Occasionally, we hear about two different companies with separate ownerships coming together to form one company. An example of such union is Elance and O’desk, two formerly separate online freelancing companies, that came together to form ‘Upwork’.
Merger arbitrage comes about when two companies begin or announce negotiations for a potential merger.
What is Merger Arbitrage?
Merger arbitrage refers to a simultaneous process of buying stocks, upon the notice of a potential merger, and selling them to make profit. Merger arbitrage is usually associated or referred to as a form of hedge fund strategy.
People or companies who engage in merger arbitration are known as arbitrageurs. They estimate the level of potential risk involved in the investment or merger and decide on whether or not to buy and sell the stocks.
Merger arbitrage is a subtopic under event-driven investment which is a topic that is concerned with taking advantage of market inefficiencies that exist before the creation of a merger. But whiles portfolio managers are more interested in the profitability of the company, merger arbitrageurs are more concerned about whether or not the deal will be approved and how long the deal will take until it closes.
When a company discloses its intent to acquire a target firm, the target firm’s stock price rises whereas the acquiring firm’s stock price falls. Since there’s a possibility that the deal will or will not be finalized, the target company’s risen stock price is offered at a discount until the deal is finalized. The arbitrageur then buys at this discounted price knowing that if the deal is agreed, he will make a profit by selling the stock at the non-discounted price and if it does not, he will make a loss.
For instance, the stock price of a target company rises from $50 to $80 but is offered at a discount of $10. The arbitrageur buys at $70. If the deal is finalized, he will make a $10 profit but if is not approved, he will sell at the initial $50 and make a loss of $20.
There are two main forms of merger acquisitions; cash merger and stock merger.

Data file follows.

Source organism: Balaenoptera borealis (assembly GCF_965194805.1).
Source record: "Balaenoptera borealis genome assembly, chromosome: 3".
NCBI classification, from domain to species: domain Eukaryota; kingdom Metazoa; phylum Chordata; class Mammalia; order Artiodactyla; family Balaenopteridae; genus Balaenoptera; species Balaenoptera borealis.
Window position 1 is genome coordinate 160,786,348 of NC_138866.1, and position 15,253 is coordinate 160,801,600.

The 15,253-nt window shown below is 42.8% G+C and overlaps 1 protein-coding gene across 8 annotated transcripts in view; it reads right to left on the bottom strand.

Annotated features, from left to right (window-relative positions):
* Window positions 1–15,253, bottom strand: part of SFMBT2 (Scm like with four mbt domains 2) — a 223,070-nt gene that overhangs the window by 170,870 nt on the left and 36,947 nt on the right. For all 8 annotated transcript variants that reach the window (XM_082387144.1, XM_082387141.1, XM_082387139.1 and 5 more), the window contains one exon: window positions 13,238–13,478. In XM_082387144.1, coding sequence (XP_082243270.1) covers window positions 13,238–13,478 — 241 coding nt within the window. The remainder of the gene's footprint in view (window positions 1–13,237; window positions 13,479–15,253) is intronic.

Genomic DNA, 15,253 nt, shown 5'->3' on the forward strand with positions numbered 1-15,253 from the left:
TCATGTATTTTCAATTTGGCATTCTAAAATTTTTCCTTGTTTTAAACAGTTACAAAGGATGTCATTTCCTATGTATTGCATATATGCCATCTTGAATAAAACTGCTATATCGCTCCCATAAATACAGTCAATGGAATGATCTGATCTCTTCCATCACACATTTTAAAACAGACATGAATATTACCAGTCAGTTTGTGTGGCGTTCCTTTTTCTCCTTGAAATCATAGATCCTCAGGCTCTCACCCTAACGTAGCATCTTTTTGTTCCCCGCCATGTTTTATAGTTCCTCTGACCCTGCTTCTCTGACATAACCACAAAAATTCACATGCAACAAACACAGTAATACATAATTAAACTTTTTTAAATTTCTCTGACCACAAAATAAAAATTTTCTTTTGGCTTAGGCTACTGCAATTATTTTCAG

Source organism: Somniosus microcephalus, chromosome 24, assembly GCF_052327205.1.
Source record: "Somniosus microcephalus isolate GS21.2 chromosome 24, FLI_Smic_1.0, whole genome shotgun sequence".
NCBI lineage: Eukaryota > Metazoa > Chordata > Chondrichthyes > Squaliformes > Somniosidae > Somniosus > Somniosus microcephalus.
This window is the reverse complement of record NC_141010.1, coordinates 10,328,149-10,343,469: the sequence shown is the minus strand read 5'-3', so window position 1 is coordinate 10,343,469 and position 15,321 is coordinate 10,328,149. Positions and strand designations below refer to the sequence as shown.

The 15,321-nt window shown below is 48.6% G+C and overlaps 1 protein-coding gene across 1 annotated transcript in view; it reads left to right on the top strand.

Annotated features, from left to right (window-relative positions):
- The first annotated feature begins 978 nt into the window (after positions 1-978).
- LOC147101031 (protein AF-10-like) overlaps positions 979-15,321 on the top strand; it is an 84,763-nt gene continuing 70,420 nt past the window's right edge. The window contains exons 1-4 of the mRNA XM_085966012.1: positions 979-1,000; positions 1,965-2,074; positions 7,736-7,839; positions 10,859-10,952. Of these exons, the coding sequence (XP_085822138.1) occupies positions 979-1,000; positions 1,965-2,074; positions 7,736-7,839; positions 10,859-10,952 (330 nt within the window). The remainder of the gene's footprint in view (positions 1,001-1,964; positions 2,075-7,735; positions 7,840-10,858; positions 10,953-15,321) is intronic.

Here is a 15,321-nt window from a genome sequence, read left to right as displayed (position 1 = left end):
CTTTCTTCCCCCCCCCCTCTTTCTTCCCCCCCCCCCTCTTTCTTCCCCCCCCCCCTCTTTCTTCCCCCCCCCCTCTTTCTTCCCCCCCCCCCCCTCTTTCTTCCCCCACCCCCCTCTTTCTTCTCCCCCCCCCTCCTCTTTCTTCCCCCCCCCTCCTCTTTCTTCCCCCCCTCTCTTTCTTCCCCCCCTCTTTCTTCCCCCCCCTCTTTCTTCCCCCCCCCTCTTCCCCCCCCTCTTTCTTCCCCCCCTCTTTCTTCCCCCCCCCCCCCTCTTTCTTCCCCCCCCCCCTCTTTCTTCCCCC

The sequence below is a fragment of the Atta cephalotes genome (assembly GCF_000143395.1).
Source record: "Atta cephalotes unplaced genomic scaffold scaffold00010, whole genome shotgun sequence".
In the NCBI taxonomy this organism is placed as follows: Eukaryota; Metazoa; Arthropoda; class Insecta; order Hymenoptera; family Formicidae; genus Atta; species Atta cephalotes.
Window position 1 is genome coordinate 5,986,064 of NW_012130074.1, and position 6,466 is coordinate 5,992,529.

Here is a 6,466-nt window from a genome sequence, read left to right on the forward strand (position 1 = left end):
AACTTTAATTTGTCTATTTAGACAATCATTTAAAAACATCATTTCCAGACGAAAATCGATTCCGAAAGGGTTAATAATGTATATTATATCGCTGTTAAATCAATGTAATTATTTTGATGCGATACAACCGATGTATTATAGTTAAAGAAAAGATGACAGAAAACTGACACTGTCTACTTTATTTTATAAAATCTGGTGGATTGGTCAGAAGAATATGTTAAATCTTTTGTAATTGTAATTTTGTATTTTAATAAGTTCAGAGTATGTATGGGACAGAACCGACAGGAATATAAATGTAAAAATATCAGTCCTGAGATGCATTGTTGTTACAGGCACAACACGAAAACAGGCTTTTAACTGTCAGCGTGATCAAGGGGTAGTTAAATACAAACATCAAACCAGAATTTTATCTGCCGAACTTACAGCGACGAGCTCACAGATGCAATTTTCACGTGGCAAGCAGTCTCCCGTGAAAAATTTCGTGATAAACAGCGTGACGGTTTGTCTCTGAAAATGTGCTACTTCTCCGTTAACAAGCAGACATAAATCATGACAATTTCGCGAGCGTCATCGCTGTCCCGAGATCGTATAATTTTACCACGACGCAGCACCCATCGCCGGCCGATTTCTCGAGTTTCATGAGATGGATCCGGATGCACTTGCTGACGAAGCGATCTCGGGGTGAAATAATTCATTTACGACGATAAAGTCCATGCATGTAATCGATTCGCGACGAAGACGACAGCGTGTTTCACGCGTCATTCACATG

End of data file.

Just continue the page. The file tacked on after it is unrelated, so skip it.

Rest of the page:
In the case of a cash merger, an acquiring firm makes a proposal to buy the shares of a target firm at a given price in cash. The target company’s stock will trade at a price below the purchase price until the merger or acquisition is completed. During this period, the arbitrage company buys the stock of the target firm at this discounted price and when the acquirer finally buys the shares, the discrepancy between the prices becomes the arbitrageur’s profit.
In a stock merger the acquiring firm decides to purchase the target firm by exchanging its own stock for the target company’s stock. When such proposal is made, the arbitrageur engages in an act known as “setting and spread”. This term refers to the act where the arbitrageur short sells the acquirer and buys the target company’s stock. Upon completion of the merger the stock of the target company, based on the agreed upon ratio, is then converted into the acquiring company’s stock. The arbitrageur then gets the stock delivered into his short position and completes the arbitrage.
Such short position trading comes along with its own associated risks. The main risk involved is the possibility of negotiations breaking down. Some of the reasons that account for a negotiation breakdown include the acquirer’s failure to meet the demands of the target, failed attempt by the target to obtain shareholder approval, inability to obtain regulatory clearances, or any rough turn of events which may kill the acquiring firm’s desire to go through with the transaction.
Another peculiar issue of concern is with regards to stock mergers. In cases where the exchange ratio is not fixed/constant but dependent on the price of the acquirer, other complications may occur.